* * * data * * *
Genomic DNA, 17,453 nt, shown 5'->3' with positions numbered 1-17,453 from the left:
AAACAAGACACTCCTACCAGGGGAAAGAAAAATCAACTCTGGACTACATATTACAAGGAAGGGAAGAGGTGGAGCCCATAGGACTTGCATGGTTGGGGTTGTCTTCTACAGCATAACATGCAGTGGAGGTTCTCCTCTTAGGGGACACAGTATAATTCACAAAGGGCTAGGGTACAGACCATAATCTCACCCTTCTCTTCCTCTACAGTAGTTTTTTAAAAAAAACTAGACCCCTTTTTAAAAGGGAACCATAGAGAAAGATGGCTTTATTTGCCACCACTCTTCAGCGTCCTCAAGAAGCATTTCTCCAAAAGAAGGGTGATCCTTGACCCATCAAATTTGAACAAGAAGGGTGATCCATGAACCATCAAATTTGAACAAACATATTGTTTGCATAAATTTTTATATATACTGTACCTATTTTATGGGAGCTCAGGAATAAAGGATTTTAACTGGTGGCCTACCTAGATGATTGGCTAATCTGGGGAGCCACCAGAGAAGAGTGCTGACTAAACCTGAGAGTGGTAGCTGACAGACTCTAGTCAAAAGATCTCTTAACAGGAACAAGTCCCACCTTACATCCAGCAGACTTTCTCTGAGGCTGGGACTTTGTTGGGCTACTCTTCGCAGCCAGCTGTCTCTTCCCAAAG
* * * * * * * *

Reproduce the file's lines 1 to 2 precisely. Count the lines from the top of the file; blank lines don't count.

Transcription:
Genomic DNA, 17,453 nt, shown 5'->3' with positions numbered 1-17,453 from the left:
AAACAAGACACTCCTACCAGGGGAAAGAAAAATCAACTCTGGACTACATATTACAAGGAAGGGAAGAGGTGGAGCCCATAGGACTTGCATGGTTGGGGTTGTCTTCTACAGCATAACATGCAGTGGAGGTTCTCCTCTTAGGGGACACAGTATAATTCACAAAGGGCTAGGGTACAGACCATAATCTCACCCTTCTCTTCCTCTACAGTAGTTTTTTAAAAAAAACTAGACCCCTTTTTAAAAGGGAACCATAGAGAAAGATGGCTTTATTTGCCACCACTCTTCAGCGTCCTCAAGAAGCATTTCTCCAAAAGAAGGGTGATCCTTGACCCATCAAATTTGAACAAGAAGGGTGATCCATGAACCATCAAATTTGAACAAACATATTGTTTGCATAAATTTTTATATATACTGTACCTATTTTATGGGAGCTCAGGAATAAAGGATTTTAACTGGTGGCCTACCTAGATGATTGGCTAATCTGGGGAGCCACCAGAGAAGAGTGCTGACTAAACCTGAGAGTGGTAGCTGACAGACTCTAGTCAAAAGATCTCTTAACAGGAACAAGTCCCACCTTACATCCAGCAGACTTTCTCTGAGGCTGGGACTTTGTTGGGCTACTCTTCGCAGCCAGCTGTCTCTTCCCAAAG